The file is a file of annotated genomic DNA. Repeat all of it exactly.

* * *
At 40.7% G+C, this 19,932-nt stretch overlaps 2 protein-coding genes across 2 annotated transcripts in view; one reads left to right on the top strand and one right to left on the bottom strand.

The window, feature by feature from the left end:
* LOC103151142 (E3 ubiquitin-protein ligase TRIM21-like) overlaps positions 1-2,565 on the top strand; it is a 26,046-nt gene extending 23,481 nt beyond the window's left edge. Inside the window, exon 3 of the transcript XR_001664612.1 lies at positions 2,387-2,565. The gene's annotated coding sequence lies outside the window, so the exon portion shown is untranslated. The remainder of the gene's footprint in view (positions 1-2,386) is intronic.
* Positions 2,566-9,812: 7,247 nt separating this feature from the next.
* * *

At 40.7% G+C, this 19,932-nt stretch overlaps 2 protein-coding genes across 2 annotated transcripts in view; one reads left to right on the top strand and one right to left on the bottom strand.

The window, feature by feature from the left end:
* LOC103151142 (E3 ubiquitin-protein ligase TRIM21-like) overlaps positions 1-2,565 on the top strand; it is a 26,046-nt gene extending 23,481 nt beyond the window's left edge. Inside the window, exon 3 of the transcript XR_001664612.1 lies at positions 2,387-2,565. The gene's annotated coding sequence lies outside the window, so the exon portion shown is untranslated. The remainder of the gene's footprint in view (positions 1-2,386) is intronic.
* Positions 2,566-9,812: 7,247 nt separating this feature from the next.